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Resiliency Research: What We Know

Develop Greater Resiliency to Stress: The Research

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Updated April 22, 2013

Resiliency Research: What We Know

Developing greater resiliency to stress can make you feel like you have the world in the palm of your hands.

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Personal resiliency is something that contributes to health and wellbeing in major ways. What do we know about resiliency, and how can personal resiliency be developed? Below are some recent studies that have examined resiliency, what goes into resiliency, and how it relates to stress. While no single study can provide the full picture on resiliency (or any other topic), the collection of resiliency studies below can work together to provide a better understanding of how resiliency works. You'll find a synopsis of the main findings of each study, with a link to more information on each, as well as additional resources for building and maintaining resiliency in the face of stressors and crises.

While we can't always control what we face in life, we can work to build our personal resiliency so that when we do face our challenges, we can respond in a way that works best for those we love.

Study: What Doesn't Kill You MAY Make You Stronger

This is one of my favorite quotes because it always resonated with me and helped me through tough times. Research from the University of Buffalo shows that some adversity does seem to make us stronger. Learn more about how much, and how it affects us, and find more resources for resiliency toward stress.

Marriage Can Be A Great Stress Relief Tool

Marriage and solid romantic relationships can bring comfort from life's difficulties and stresses, and research bears this out in many ways. In this particular study, researchers found that married people and those in serious committed relationships tend to physically react less to stress. Learn exactly what they found, and find resources for strengthening relationships and using relationships for resiliency.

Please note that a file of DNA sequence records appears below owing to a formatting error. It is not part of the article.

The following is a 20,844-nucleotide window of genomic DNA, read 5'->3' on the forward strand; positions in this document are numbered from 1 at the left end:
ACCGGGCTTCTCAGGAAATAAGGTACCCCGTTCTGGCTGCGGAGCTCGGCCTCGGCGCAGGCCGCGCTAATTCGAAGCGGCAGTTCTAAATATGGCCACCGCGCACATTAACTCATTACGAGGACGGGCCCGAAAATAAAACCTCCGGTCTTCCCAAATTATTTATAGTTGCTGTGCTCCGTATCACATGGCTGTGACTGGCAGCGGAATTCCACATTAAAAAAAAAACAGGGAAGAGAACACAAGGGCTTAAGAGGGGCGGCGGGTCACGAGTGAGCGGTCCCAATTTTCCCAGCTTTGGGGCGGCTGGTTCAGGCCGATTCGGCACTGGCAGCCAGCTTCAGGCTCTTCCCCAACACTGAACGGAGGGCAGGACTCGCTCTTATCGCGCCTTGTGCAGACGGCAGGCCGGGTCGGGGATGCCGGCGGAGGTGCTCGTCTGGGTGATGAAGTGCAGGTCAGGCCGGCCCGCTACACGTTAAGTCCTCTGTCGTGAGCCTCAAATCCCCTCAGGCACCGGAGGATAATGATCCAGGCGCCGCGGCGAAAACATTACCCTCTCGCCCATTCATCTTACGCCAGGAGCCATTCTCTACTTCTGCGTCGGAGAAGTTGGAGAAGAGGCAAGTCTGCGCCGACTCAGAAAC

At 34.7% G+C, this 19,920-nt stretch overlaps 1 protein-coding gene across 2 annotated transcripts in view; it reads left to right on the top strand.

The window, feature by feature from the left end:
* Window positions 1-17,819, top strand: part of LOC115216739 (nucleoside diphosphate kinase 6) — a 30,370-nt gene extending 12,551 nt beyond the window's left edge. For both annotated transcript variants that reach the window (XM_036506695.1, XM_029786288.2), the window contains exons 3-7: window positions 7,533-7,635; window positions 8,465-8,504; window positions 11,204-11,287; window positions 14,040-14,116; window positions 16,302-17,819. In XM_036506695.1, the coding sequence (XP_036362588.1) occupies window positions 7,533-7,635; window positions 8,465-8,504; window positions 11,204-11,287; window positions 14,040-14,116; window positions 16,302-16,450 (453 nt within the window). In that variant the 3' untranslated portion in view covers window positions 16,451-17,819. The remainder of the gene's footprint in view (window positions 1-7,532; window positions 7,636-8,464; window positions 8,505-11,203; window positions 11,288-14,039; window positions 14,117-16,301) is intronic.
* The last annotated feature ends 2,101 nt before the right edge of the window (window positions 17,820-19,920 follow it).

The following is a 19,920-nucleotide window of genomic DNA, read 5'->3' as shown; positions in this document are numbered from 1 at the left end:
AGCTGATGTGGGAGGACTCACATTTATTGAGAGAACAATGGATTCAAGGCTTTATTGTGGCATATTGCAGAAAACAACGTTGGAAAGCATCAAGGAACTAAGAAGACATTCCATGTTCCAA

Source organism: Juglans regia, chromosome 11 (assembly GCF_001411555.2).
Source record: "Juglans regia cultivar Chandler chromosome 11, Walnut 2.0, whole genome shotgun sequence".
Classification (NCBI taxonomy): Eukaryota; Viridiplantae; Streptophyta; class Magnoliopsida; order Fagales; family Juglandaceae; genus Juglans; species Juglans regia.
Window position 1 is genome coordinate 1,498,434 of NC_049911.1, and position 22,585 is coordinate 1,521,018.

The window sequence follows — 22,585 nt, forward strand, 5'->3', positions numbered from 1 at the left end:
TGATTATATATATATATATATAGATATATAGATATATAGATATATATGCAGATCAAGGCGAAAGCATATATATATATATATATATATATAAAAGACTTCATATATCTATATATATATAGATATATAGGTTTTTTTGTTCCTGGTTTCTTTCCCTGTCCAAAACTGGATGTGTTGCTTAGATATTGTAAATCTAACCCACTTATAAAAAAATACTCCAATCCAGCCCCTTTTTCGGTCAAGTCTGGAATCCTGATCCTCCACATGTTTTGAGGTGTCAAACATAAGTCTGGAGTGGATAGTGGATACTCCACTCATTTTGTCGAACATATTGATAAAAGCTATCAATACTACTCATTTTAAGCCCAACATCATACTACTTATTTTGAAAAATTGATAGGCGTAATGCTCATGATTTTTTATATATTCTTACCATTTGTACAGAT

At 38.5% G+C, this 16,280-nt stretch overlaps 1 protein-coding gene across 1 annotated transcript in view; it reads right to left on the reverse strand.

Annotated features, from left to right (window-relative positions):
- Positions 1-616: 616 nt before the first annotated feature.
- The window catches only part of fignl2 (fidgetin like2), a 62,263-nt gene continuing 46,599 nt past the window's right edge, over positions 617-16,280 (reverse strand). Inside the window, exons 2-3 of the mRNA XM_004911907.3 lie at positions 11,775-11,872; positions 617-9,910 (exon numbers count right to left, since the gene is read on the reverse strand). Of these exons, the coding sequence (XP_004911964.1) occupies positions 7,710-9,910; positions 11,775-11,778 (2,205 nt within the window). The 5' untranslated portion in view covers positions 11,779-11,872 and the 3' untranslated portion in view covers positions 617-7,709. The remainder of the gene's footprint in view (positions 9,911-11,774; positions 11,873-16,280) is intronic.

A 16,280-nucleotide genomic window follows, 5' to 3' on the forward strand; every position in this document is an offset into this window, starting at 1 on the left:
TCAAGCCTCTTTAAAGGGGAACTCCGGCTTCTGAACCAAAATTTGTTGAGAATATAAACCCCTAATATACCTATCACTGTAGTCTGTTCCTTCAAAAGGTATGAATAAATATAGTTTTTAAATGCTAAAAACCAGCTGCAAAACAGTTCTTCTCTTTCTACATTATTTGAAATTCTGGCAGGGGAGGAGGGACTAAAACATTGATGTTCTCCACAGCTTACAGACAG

A Little Yoga Can Bring A Lot of Stress Relief

Yoga has become a stress relief staple in recent years, but people may not know how effective yoga can be for overall stress management. Research shows that a relatively small amount of yoga can bring lasting benefits to mood and performance, and increased resilience to stress, and could bring real benefits to employers by reducing job stress and increasing productivity in workers. Learn how much yoga it takes, what benefits were discovered, and find resources on yoga for resiliency.

Exercise Can Bring Longer-Term Resilience Toward Stress

A little exercise can be a great way to blow off steam and relieve stress; regular exercise can create lasting stress relief. Researchers found that elite sportsmen showed significantly lower cortisol, heart rate, and state anxiety responses compared with untrained subjects. Learn more about that research and find resources on exercise for resiliency.

Happy People Are Resilient People

Happiness isn't just good for making life more enjoyable, it can help you to better manage stress and develop resiliency. According to a new study by a University of North Carolina at Chapel Hill psychologist and colleagues, people who seed their life with frequent moments of positive emotions increase their resiliency against challenges. Read on for the particulars of the research and resources to build happiness and resiliency.

Share This Research With Friends

For more ongoing stress relief resources, subscribe to the free Stress Management Weekly Newsletter, and read on for more research below:

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